Evangelicalism is roiling on two fronts these days — the “worship wars” and the “gender wars.” These two controversies are connected, but that’s for other posts at this blog. For now, I wish to point out a fascinating thing: how an agenda within the “worship wars” is very tightly blended with an agenda in the “gender wars.”
A recent gender wars agenda
Consider an initiative headed up by Robert Webber and Philip Kenyon, both professors at Northern Seminary in Lombard, IL. They style this initiative A Call to an Ancient Evangelical Future. It was the subject of a Christianity Today interview, and as it was taking shape, someone “inside” tipped off the editors at Touchstone.
David Mills, a senior Touchstone editor, remarked , “We were immediately interested, because bringing to our readers the riches of the shared Christian tradition, especially the doctrinal and moral tradition formed by the Fathers, is what we do, and many of us know and admire the men involved in writing it [viz. “the Call”].
I suspect the insider who gave a heads up to the Touchstone folks counted on favorable reaction from Touchstone editors for two reasons: (1) the one Mills mentions, namely a supposedly shared esteem for the Great Tradition and the Fathers of the Church, and (2) the fact that Webber has made a cottage industry of promoting traditional liturgical dynamics within evangelicalism, and the editors of Touchstone are almost all from Christian communions with deep and ancient liturgical roots (Catholicism, Orthodoxy, Lutheranism, Anglicanism, even “high-church” Calvinism).
To their everlasting credit, however, the editors of Touchstone quickly discerned that what appeared to be a co-belligerent in the worship wars was actually a deviously deliberate antagonist in the gender wars. In a forum composed of five evangelical Protestants and one Roman Catholic (Mills), they dismissed the Call for what it is: a sly attempt to fly egalitarianism of the worst sort under the evangelical radar.
All the Touchstone forum members found the Call to be vague to the point of pointlessness. Wilfred M. McClay faulted the Call for its “vague appeals to the ancient church.” Russell D. Moore faulted “the vagueness of this statement’s exposition of ‘the consensus of the ancient church.’” Gillis Harp found the encouragement “to leapfrog over 1,500 years of church history to recover some exceedingly vague and romantic model of the early Church” to be ludicrous. Mills’ commentary on the Call is entitled “A Call Too Vague.” Commentators D. G. Hart and S. M. Hutchens do not use the word “vague” in their commentaries; but, Hart comes close to it when he points out that the Call‘s appeal to tradition, the ancient church, and to historic forms of the faith amounts to a perplexing repudiation of Evangelicalism’s historic suspicion of the forms that define ecclesiastical bodies, such as creeds, liturgy, and ordination. Hutchens? See below.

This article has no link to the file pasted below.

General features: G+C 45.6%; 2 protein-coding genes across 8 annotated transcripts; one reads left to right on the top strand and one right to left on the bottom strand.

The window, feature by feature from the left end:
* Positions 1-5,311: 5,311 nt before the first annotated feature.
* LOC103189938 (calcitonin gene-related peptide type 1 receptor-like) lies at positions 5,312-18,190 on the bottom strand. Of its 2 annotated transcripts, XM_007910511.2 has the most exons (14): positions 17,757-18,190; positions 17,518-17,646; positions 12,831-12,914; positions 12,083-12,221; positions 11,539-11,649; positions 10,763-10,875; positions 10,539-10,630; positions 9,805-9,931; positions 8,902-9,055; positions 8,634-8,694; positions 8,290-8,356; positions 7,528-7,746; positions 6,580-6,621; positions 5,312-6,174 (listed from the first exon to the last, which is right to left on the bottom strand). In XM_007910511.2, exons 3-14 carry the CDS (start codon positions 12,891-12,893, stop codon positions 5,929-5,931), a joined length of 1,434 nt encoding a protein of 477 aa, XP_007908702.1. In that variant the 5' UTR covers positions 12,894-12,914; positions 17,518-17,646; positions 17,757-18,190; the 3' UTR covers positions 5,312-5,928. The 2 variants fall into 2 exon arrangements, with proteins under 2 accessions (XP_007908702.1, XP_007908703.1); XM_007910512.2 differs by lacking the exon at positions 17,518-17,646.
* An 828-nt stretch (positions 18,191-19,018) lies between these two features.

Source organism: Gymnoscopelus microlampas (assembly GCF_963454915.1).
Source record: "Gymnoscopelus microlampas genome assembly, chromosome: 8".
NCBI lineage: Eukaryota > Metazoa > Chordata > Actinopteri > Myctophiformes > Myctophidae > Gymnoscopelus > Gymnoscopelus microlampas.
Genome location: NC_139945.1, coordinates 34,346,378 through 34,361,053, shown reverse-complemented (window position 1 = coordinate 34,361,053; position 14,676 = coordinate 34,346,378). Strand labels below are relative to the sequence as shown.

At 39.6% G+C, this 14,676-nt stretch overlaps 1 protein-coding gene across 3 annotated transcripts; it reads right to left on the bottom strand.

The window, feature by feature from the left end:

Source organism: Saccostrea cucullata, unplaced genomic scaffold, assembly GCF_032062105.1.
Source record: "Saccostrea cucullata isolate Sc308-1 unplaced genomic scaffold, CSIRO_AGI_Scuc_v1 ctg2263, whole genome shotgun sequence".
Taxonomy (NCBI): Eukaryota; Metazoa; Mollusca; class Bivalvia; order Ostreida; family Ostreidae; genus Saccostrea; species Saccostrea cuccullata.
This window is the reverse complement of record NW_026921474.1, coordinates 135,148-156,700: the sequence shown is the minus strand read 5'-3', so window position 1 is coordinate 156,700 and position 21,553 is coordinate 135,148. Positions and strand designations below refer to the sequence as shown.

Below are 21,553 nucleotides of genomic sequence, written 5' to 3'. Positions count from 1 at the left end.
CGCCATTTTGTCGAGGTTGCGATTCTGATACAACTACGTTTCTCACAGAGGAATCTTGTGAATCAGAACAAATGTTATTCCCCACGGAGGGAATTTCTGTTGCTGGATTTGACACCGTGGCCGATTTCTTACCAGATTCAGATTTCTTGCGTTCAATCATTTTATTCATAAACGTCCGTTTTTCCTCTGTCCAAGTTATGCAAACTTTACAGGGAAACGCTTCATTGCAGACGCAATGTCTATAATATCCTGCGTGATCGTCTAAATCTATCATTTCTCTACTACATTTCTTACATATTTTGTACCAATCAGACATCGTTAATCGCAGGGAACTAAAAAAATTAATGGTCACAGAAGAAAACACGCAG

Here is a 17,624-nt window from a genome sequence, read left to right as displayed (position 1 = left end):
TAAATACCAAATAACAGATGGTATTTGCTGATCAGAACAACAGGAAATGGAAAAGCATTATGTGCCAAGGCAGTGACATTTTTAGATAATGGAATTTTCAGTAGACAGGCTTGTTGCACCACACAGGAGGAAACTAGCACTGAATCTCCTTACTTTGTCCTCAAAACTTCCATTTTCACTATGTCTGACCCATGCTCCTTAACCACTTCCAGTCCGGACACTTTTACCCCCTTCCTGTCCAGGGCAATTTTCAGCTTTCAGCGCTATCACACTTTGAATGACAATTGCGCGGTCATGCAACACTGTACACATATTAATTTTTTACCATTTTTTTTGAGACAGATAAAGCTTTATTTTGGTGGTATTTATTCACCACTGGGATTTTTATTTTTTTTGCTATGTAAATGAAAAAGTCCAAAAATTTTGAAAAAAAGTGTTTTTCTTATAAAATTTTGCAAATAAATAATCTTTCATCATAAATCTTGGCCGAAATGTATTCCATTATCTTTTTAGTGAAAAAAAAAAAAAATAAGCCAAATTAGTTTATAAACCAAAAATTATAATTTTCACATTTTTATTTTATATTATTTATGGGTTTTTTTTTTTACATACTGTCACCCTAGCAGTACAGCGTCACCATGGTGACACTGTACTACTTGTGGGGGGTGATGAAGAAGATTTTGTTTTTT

Worship warriors in the gender wars army
McClay blows the lid off the Call with this observation:
As I read the document, I found it curious that the authors repeatedly spoke with such abstractness of the “Triune” or “Trinitarian” character of God. Then it dawned on me why. They were doing so to avoid using the inflammatory word Father—another word that never once appears in this document. Nor do they ever use the masculine personal pronoun for God.
McClay had previously mentioned that the word “authority” never appeared anywhere in the document. And, with the comment above, he uncovers an amazing bit of editorial skullduggery. Not only does the entire statement (about 1400 words) never use the word “authority” or the word “father,” God Himself is never once referred to as Father or Son, and no masculine singular pronoun in the entire piece ever has God for an antecedent.
Is this just accidental? It looks deliberate to anyone who notices it.
S. M. Hutchens, who seems to be the one at Touchstone to do the heavy work, when that work involves speaking unambiguously about egalitarians, says this:
The grammar of this piece is an unmistakable sign that we are dealing not with the story of the God we recognize, but rather an outreach program of someone I prefer to call “Gawd,” the deity of the Egalitarians. Gawd, being in fact a demon, has many noble parts, for it, like other demons, was born a god, and can play its old self quite well. But anyone with an orthodox cell in his noggin would have to be, at this stage of the game, pretty dull to be taken in by its proposal to tell anyone’s story but its own.
This writer can only see the piece as an invitation for Evangelicals to press further with their re–imagination of Christianity along the baleful lines indicated by the proposal’s neutered grammar, a call to deeper error, deeper and more pervasive idolatry—not to join the Church, but infect it.